J0253-5441.-The core is 0.3 mas in size, in agreement with Ojha et al. (2005).
The fainter component to the west is too weak to be detected by VSOP.
4.2 Previously identified inverted-spectrum sources
B0252-549: this source is a quasar at z = 0.539. Its spectrum seems to
be convex with a turnover at 37 GHz but the variability observed at
90 GHz suggests that the lower envelope of the spectrum could be flat.
The only data between 20 and 90 GHz are Wilkinson Microwave Anisotropy
Probe (WMAP) data from the CATS database (Verkhodanov et al. 1997) and
there is no information on the simultaneous low frequency behaviour.
Even though the parameters would qualify this source to be a genuine
GPS source in our classification, the lack of data makes the
interpretation of the spectra questionable and thus this source is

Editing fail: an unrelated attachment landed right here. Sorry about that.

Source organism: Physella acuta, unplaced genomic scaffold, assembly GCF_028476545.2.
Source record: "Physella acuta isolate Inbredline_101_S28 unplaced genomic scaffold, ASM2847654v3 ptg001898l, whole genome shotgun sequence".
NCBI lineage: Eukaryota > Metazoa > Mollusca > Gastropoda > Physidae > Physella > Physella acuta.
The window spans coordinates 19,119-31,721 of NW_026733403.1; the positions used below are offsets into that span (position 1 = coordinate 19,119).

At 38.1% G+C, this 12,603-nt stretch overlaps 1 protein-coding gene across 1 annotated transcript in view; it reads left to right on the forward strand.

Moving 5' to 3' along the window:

classified as a convex-spectrum source.
B0252-549 (z = 0.537). - A rarely observed source with no polarization
information available. Our spectrum consists of only seven data points,
taken at six different frequencies. Thus no variability information is
available, and the frequency coverage is sparse. The plot shows a spectrum
that is moderately inverted from 2.7 to 90 GHz, but the low-frequency part
of the spectrum is flat rather than inverted, and the inverted shape of the
high-frequency part may be due to variability only.
PKS 0252-549, radio loud (z=0.537) The host in this object is embedded in a
faint halo, of surface brightness ~26 mag arcsec^-2^ in R (a level not seen in
the contour plot), which is elongated in the direction of a companion object
located 44 kpc SW of the host. The extension of the halo is about 50 kpc.
Within this halo several fainter objects are located. The halo could be the
stellar debris from the interaction with the companion, which is nearly as
bright as the host galaxy.